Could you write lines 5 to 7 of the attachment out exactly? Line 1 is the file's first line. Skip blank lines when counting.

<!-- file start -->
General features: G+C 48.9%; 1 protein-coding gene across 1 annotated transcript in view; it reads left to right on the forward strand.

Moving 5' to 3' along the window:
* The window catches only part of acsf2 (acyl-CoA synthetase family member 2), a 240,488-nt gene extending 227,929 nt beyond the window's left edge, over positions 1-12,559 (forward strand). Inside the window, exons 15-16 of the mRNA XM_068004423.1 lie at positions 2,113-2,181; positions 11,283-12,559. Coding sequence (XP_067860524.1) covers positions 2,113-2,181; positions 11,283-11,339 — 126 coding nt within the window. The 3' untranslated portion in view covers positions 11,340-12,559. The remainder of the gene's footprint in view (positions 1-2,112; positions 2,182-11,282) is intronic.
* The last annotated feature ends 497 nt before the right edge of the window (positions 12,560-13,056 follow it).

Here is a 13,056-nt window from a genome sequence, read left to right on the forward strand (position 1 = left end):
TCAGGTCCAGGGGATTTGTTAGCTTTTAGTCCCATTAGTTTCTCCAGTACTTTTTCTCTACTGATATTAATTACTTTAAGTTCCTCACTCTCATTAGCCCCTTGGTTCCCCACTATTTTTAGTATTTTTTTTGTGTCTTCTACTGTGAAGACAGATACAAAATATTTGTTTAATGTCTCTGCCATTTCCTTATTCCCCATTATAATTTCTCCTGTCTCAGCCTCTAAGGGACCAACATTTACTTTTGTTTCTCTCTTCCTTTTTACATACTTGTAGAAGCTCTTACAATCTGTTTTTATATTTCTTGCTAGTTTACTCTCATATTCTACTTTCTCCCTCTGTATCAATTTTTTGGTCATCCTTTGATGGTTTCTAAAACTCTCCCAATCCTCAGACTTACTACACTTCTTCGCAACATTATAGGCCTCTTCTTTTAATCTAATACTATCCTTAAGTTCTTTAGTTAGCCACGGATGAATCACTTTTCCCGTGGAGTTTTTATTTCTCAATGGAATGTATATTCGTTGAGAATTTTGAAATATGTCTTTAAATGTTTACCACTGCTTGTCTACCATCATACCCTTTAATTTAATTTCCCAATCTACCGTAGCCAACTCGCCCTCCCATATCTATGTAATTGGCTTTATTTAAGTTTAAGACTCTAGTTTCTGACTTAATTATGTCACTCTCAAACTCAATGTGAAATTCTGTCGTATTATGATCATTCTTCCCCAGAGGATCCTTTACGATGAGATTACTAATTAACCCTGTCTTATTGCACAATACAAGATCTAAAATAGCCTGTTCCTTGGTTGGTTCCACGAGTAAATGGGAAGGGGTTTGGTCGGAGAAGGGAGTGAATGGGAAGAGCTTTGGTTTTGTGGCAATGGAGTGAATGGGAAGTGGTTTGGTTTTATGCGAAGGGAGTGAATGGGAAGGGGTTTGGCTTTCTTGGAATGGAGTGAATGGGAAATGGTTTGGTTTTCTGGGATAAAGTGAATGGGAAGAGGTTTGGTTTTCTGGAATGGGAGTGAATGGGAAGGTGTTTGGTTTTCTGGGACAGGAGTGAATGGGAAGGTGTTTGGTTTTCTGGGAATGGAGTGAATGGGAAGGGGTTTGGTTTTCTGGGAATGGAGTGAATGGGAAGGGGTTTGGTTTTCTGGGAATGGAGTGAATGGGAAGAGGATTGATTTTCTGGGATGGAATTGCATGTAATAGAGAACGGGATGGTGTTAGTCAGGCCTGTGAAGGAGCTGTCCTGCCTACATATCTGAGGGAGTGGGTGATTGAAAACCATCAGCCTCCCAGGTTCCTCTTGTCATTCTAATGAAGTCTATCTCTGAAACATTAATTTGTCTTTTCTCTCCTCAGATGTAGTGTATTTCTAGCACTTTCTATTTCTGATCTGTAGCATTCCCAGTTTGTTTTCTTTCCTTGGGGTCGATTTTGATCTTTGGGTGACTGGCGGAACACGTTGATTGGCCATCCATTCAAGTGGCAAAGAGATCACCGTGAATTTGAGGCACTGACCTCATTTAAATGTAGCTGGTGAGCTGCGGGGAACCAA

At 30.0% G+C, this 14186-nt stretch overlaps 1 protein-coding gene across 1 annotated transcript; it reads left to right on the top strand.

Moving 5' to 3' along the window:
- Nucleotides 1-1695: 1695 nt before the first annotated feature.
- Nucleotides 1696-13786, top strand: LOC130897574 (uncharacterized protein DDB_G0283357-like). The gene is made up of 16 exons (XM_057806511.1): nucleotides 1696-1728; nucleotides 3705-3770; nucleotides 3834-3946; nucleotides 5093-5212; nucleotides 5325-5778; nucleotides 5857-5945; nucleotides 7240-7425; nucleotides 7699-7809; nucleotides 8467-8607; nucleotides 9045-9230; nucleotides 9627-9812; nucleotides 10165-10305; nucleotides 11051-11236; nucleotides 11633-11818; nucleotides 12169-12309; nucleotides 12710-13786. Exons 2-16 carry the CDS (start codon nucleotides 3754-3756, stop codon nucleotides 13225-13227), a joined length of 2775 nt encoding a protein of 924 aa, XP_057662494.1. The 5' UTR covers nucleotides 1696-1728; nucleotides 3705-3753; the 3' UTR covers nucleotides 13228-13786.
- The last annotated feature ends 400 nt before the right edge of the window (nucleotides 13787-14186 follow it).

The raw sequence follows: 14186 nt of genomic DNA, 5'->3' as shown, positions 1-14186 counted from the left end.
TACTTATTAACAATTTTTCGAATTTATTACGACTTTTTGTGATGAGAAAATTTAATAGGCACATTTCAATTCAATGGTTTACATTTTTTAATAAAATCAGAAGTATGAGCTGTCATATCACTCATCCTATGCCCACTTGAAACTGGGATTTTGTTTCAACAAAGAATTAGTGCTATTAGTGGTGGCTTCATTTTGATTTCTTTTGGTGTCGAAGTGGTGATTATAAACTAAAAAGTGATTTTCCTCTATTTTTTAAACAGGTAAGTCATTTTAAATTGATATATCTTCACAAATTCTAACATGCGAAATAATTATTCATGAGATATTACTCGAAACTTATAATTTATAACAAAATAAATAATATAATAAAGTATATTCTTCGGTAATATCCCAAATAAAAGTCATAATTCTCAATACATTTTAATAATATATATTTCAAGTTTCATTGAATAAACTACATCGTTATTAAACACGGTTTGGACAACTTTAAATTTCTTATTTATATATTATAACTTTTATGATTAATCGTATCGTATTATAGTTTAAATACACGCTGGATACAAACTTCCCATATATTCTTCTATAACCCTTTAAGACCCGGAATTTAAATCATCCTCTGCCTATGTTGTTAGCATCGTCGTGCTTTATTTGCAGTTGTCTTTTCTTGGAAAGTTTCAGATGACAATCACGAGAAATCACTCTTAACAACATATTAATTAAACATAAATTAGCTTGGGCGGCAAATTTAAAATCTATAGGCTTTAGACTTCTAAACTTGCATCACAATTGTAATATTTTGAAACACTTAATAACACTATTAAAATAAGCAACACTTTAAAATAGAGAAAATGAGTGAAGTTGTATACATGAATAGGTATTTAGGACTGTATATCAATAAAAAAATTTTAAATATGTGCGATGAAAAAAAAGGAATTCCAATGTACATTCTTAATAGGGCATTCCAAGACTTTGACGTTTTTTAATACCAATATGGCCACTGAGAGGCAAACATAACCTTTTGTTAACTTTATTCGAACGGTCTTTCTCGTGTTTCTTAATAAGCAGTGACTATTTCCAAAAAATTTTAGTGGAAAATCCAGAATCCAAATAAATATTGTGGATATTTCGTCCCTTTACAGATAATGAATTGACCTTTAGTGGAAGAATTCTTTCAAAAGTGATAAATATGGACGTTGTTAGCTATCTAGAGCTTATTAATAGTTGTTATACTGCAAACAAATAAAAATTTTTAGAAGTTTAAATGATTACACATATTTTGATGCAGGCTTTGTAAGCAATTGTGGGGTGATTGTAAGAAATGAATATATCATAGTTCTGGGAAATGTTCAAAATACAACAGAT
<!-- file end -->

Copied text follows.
Here is a 13,056-nt window from a genome sequence, read left to right on the forward strand (position 1 = left end):
TCAGGTCCAGGGGATTTGTTAGCTTTTAGTCCCATTAGTTTCTCCAGTACTTTTTCTCTACTGATATTAATTACTTTAAGTTCCTCACTCTCATTAGCCCCTTGGTTCCCCACTATTTTTAGTATTTTTTTTGTGTCTTCTACTGTGAAGACAGATACAAAATATTTGTTTAATGTCTCTGCCATTTCCTTATTCCCCATTATAATTTCTCCTGTCTCAGCCTCTAAGGGACCAACATTTACTTTTGTTTCTCTCTTCCTTTTTACATACTTGTAGAAGCTCTTACAATCTGTTTTTATATTTCTTGCTAGTTTACTCTCATATTCTACTTTCTCCCTCTGTATCAATTTTTTGGTCATCCTTTGATGGTTTCTAAAACTCTCCCAATCCTCAGACTTACTACACTTCTTCGCAACATTATAGGCCTCTTCTTTTAATCTAATACTATCCTTAAGTTCTTTAGTTAGCCACGGATGAATCACTTTTCCCGTGGAGTTTTTATTTCTCAATGGAATGTATATTCGTTGAGAATTTTGAAATATGTCTTTAAATGTTTACCACTGCTTGTCTACCATCATACCCTTTAATTTAATTTCCCAATCTACCGTAGCCAACTCGCCCTCCCATATCTATGTAATTGGCTTTATTTAAGTTTAAGACTCTAGTTTCTGACTTAATTATGTCACTCTCAAACTCAATGTGAAATTCTGTCGTATTATGATCATTCTTCCCCAGAGGATCCTTTACGATGAGATTACTAATTAACCCTGTCTTATTGCACAATACAAGATCTAAAATAGCCTGTTCCTTGGTTGGTTCCACGAGTAAATGGGAAGGGGTTTGGTCGGAGAAGGGAGTGAATGGGAAGAGCTTTGGTTTTGTGGCAATGGAGTGAATGGGAAGTGGTTTGGTTTTATGCGAAGGGAGTGAATGGGAAGGGGTTTGGCTTTCTTGGAATGGAGTGAATGGGAAATGGTTTGGTTTTCTGGGATAAAGTGAATGGGAAGAGGTTTGGTTTTCTGGAATGGGAGTGAATGGGAAGGTGTTTGGTTTTCTGGGACAGGAGTGAATGGGAAGGTGTTTGGTTTTCTGGGAATGGAGTGAATGGGAAGGGGTTTGGTTTTCTGGGAATGGAGTGAATGGGAAGGGGTTTGGTTTTCTGGGAATGGAGTGAATGGGAAGAGGATTGATTTTCTGGGATGGAATTGCATGTAATAGAGAACGGGATGGTGTTAGTCAGGCCTGTGAAGGAGCTGTCCTGCCTACATATCTGAGGGAGTGGGTGATTGAAAACCATCAGCCTCCCAGGTTCCTCTTGTCATTCTAATGAAGTCTATCTCTGAAACATTAATTTGTCTTTTCTCTCCTCAGATGTAGTGTATTTCTAGCACTTTCTATTTCTGATCTGTAGCATTCCCAGTTTGTTTTCTTTCCTTGGGGTCGATTTTGATCTTTGGGTGACTGGCGGAACACGTTGATTGGCCATCCATTCAAGTGGCAAAGAGATCACCGTGAATTTGAGGCACTGACCTCATTTAAATGTAGCTGGTGAGCTGCGGGGAACCAA

At 30.0% G+C, this 14186-nt stretch overlaps 1 protein-coding gene across 1 annotated transcript; it reads left to right on the top strand.